Spotify, a moniker for ‘spot and identify’, is a commercial music streaming service accessible in over 60 countries. Since its establishment in 2006, there have been disagreements over the amount artists receive from Spotify in royalties, prompting some to remove their music from the website. Is the furore justified?
Each time a song is played on Spotify, the artist receives around 0.6 cents. The mathematicians amongst us will have figured out that the particular song would have to be played 166 times for the artist to earn $1 in royalties.
In December 2011, Mercury-nominated artist Jon Hopkins (umm, who?) Tweeted: “Got paid £8 for 90,000 plays. F*** Spotify.” He later added: “Radio 1 pay about £50 for each play.” Fair enough Jon, £8 barely covers the price of a cheeky Nando’s, let alone 90,000 plays. It is easy to join the Jon Hopkins bandwagon, but a comparison between Spotify and Radio 1 is far-fetched because a song played on Radio 1 reaches nine million listeners, an audience roughly 100 larger than his Spotify fan base.
The paltry royalty figures do add up for more established stars though. Since releasing his album ‘X’ in June, Ginger Wizard Ed Sheeran has been named the most streamed global artist of 2014, amassing an impressive 430 million streams on Spotify. The organisation claims to pay 70% of its gross revenue in royalties to artists – I’m thinking out loud when I say Ed is benefiting from this Spotify venture.
Make no mistake about it, 70% is a lofty figure. Royalty disputes tend to arise due to a lack of transparency on licensing deals: non-disclosure agreements (NDAs) between Spotify and record labels mean artists are not involved in negotiations. Apportionment of royalties is left to the discretion of record labels. The fact that many of these labels have shares in the company doesn’t help. Such a conflict of interest only serves to frustrate the artists – if only they could get Harvey Specter on the case.
In actual fact, uploading music to Spotify is a mutually beneficial relationship. Artists have a platform from which they can market their music whilst the company gains fee and non-fee paying subscribers. Before Lorde climbed the charts with ‘Royals’, her music regularly trended on Spotify, which illustrates the merits of rising talents making their music accessible. If only she named her song ‘Royalties’.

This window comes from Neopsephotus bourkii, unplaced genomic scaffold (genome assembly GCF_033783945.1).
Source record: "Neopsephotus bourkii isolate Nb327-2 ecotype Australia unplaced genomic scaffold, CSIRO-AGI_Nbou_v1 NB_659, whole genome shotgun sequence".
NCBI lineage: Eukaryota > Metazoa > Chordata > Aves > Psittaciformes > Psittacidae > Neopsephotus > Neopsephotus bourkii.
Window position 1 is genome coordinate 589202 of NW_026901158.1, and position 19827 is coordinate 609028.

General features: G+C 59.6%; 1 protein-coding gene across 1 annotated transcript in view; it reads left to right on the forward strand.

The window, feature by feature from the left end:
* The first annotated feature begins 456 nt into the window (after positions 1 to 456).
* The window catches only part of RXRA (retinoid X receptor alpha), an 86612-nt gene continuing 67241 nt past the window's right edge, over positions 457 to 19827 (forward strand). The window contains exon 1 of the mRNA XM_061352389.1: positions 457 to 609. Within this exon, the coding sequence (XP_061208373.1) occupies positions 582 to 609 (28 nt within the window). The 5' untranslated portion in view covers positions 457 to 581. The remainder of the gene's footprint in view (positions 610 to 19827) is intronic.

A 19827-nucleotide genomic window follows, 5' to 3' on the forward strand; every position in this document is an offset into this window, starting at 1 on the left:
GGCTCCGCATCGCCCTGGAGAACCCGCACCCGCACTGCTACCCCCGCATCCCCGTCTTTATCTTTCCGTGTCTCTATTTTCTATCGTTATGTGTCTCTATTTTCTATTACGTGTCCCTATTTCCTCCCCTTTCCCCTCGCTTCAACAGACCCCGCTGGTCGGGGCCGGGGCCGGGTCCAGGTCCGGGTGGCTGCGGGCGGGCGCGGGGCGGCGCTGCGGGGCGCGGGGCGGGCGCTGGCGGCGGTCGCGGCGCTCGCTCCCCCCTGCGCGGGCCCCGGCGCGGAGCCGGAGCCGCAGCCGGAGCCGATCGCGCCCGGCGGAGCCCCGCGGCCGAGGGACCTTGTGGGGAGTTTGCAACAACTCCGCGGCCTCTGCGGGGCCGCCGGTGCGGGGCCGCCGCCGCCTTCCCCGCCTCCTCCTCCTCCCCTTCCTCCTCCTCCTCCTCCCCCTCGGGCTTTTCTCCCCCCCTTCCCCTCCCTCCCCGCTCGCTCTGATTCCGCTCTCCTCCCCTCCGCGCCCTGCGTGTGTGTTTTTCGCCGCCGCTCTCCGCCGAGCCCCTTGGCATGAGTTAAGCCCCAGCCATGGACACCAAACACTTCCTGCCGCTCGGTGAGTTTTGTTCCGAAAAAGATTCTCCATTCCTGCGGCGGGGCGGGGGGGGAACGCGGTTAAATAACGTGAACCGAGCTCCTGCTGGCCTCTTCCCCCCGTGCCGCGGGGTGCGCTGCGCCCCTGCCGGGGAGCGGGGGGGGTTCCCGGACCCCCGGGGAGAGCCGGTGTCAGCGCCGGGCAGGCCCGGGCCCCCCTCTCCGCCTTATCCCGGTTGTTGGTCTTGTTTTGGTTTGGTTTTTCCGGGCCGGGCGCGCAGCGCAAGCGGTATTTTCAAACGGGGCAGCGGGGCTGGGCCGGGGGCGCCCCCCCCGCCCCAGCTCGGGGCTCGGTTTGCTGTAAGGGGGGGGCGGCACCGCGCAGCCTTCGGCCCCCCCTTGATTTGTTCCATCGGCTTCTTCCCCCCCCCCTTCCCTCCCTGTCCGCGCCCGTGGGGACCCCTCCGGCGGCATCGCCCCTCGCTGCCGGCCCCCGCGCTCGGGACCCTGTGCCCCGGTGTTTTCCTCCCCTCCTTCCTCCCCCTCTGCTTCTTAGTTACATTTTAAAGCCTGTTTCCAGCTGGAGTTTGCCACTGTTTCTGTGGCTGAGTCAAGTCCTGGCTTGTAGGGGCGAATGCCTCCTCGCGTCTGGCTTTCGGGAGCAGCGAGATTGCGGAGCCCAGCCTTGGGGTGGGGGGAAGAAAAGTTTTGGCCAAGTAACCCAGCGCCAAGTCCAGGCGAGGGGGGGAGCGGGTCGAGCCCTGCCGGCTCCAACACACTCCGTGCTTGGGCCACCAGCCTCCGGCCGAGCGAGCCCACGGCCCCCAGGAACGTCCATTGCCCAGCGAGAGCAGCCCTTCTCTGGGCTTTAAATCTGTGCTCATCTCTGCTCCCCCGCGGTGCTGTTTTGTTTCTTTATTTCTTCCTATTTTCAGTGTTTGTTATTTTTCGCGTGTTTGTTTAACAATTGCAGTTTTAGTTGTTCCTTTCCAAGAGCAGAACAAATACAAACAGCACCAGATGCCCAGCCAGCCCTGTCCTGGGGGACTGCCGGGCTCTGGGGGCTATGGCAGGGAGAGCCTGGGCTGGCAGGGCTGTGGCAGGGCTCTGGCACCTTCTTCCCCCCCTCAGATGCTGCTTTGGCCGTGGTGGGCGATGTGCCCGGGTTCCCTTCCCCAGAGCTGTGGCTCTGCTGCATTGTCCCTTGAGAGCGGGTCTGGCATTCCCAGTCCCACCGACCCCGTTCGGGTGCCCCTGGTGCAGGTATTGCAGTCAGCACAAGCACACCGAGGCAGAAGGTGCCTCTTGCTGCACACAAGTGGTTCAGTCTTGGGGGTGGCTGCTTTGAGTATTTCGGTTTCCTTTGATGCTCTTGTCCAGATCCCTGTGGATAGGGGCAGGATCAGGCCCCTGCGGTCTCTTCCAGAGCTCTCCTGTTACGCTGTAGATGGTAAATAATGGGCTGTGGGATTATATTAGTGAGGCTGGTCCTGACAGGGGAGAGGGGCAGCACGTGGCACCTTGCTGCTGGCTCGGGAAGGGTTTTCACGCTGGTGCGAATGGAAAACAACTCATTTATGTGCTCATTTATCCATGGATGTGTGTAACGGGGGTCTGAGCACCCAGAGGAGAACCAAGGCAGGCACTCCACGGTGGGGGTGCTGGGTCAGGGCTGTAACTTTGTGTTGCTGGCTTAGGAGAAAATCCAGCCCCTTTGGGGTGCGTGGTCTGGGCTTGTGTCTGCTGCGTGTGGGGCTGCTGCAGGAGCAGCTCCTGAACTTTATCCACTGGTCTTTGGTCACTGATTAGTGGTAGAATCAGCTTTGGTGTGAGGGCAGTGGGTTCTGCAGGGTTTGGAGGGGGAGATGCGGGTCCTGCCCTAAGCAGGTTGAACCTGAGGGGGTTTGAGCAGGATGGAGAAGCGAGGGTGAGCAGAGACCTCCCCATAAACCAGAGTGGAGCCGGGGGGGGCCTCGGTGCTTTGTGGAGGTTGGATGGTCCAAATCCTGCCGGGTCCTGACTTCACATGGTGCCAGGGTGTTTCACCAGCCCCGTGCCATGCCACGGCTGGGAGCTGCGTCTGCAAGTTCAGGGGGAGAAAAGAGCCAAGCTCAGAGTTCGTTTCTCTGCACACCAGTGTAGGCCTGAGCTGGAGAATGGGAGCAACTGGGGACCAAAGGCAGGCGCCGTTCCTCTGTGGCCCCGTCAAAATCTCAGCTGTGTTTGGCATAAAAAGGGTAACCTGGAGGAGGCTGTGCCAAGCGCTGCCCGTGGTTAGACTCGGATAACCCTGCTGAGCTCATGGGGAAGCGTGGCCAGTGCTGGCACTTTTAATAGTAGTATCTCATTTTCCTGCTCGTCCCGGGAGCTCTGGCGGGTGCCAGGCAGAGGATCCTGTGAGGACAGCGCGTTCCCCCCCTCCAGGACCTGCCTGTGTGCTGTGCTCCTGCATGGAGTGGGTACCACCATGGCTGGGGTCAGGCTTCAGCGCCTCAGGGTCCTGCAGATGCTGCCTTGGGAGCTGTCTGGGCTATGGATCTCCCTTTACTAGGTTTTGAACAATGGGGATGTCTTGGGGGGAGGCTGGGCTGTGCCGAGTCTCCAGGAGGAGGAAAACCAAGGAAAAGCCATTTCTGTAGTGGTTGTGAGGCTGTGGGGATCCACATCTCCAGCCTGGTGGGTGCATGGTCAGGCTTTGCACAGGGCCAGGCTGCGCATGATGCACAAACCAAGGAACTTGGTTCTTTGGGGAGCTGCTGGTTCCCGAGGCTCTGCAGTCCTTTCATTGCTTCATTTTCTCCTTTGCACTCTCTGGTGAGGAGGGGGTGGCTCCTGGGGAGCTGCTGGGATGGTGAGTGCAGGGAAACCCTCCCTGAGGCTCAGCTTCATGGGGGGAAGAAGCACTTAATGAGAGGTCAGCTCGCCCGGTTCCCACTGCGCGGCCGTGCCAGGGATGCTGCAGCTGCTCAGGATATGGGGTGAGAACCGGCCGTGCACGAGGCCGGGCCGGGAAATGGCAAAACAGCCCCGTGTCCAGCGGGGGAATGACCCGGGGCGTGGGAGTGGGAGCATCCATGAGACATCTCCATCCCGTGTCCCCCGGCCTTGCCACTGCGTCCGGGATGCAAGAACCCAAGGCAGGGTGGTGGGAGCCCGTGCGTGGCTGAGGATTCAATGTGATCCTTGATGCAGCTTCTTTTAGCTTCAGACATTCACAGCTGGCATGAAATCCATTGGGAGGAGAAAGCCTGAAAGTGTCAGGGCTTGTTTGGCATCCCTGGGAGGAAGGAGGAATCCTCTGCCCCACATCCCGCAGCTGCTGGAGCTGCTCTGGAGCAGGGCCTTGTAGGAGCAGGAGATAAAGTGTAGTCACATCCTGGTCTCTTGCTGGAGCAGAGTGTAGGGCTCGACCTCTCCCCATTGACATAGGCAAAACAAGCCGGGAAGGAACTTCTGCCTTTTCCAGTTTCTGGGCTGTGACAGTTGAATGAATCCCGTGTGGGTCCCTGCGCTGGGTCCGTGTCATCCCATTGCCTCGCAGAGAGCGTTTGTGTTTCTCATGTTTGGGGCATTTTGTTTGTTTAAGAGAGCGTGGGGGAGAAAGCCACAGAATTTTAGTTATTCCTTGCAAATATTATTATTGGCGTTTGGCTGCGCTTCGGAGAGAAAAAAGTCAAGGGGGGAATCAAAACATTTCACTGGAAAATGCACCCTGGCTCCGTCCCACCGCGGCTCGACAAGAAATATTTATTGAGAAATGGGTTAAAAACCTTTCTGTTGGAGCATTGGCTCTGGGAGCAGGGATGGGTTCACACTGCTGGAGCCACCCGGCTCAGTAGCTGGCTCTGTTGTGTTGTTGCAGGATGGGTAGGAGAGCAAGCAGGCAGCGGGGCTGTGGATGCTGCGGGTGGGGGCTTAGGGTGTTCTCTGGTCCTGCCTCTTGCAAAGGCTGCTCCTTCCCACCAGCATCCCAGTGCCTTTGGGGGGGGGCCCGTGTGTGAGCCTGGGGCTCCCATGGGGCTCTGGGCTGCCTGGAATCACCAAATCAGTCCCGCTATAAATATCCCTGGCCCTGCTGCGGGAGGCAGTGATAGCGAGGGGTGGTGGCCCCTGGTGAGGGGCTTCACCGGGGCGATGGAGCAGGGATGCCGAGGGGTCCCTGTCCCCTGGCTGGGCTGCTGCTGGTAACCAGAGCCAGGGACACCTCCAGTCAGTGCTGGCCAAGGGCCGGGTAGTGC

CEO Daniel Ek appreciates the need to do ‘a better job’ of convincing musicians of their value. Taylor Swift pulled her music from Spotify because the company did not accede to her demands of making her music available only to paying customers. Uh oh, they knew she was trouble when she walked in. But what do you do when you have a net worth of $200 million and you miss out on a few royalties? Shake it off.
Moving on swiftly, Taylor might as well have kept her songs on Spotify; she used to receive $6 million a year from them. The frequency of plays over time equate to a higher earning per song as opposed to a one-time purchase on iTunes. Whilst it is understandable that she declined to support Ek’s ‘freemium’ policy, in all likelihood these subscribers will end up as paying customers. Consequently, her royalties would have risen; there is a long-term gain to be made. However, Miss Swift represents an exception to the rule because her career was established before Spotify became relevant; she did not need Spotify like Lorde arguably did.
Although Taylor Swift is far from being a Luddite, artists must move with technological developments. Streaming is here to stay because of its convenience. Perhaps in the future, she might consider getting back together with Spotify.
By Kamran Khan